Google just pressed the reset button, completely overhauling its corporate structure through the formation of a brand new parent company called Alphabet.
This change comes nearly 20 years after cofounders Larry Page and Sergey Brin first launched Google from a dorm room in Stanford.
It’s been a wild ride for both of them since, but Brin’s history is especially intriguing.
Learn more about the man behind the world’s most popular search engine:
With the announcement of Alphabet, Brin got a title upgrade, transitioning from overseeing the moonshot factory Google X as 'director of special projects' to being president of the new parent company.
At the time, his father Michael dreamed of being an astrophysicist, but anti-Semitism in Soviet Russia coupled with his Jewish background kept him from those ambitions and even made it hard for him to find work as a mathematician -- he ended up working as an economist for a government planning agency, crunching numbers for Soviet propaganda. The family managed to get exit visas and flee the USSR when Sergey was six, but his family's stressful, troubled experience left the Google cofounder with a lasting appreciation for democracy and freedom.
Brin first re-visted Moscow when he was 17 on a class trip led by his father. 'Thank you for taking us all out of Russia,' he told Michael Brin solemnly. Spurred by a blossoming defiant streak, he threw pebbles at a police car, almost getting in serious trouble when the officers inside noticed.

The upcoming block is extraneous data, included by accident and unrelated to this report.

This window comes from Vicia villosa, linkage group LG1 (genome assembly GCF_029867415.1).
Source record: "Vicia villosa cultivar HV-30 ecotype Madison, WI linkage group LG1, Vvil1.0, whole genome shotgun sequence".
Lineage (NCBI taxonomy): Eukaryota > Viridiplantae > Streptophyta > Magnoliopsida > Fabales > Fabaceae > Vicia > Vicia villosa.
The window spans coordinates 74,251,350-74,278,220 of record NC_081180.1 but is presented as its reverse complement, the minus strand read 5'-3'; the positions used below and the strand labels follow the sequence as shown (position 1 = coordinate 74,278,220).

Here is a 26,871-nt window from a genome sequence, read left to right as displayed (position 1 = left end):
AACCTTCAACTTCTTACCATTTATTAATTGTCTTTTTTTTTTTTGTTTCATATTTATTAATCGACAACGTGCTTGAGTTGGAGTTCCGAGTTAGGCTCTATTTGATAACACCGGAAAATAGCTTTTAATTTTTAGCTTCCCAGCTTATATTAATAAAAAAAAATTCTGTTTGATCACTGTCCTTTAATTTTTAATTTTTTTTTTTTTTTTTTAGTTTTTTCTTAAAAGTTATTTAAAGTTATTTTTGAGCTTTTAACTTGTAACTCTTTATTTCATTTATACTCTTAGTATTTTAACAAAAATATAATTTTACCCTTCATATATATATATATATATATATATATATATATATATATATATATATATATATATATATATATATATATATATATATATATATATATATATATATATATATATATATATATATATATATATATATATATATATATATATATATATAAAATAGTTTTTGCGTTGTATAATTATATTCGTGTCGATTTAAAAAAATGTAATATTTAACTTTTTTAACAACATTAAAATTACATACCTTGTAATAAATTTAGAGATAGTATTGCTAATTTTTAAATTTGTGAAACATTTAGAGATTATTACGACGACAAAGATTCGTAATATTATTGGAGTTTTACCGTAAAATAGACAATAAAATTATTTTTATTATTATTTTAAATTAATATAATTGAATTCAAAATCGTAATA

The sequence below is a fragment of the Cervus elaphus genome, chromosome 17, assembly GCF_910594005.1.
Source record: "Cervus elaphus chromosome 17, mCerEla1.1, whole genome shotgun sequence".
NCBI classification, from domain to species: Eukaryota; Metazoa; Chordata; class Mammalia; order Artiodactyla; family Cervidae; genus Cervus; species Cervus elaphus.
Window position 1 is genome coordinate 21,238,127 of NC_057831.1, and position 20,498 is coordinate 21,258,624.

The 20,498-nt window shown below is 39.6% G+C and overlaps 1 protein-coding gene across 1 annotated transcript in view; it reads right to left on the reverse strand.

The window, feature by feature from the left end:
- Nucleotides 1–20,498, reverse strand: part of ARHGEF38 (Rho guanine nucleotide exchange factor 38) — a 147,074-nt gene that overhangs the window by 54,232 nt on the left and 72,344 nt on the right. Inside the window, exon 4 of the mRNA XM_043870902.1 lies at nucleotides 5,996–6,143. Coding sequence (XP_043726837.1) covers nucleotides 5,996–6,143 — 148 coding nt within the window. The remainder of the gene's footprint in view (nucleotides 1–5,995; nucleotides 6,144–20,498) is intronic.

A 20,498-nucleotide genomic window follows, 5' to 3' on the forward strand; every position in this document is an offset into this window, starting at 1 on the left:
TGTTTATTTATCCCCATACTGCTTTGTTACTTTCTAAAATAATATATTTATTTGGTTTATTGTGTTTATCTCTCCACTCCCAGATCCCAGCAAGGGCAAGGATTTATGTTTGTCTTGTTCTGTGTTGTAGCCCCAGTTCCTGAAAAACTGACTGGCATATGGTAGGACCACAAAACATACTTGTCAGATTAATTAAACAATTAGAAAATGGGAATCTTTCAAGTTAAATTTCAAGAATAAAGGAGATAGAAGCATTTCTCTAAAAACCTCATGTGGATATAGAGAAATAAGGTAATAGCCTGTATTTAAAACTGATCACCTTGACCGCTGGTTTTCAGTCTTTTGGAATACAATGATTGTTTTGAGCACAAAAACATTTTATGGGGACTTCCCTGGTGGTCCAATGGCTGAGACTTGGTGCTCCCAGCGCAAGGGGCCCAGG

Eventually, Brin earned his bachelor's in mathematics and computer science at the University of Maryland, and then flew west to Stanford to get his PhD. There, his love of high-adrenaline exercise flourished, as he tried out skating, skiing, gymnastics, and even trapeze.
At Stanford, Brin met Larry Page in 1995. The two became close friends, geeking out about computer science. They started collaborating on a search engine they initially called BackRub.
They registered the domain Google.com in September 1997 with the mission to organise the world's information. The rest is history.
Both Brin and Page are 'burners,' meaning they're devout fans of Burning Man, the free-wheeling art festival in the middle of the Nevada desert. They created the first Google Doodle ever in 1998 to let people know they weren't around to do damage control if the site broke. They eventually only approved the hire of former CEO Eric Schmidt after they heard he loved Burning Man, too.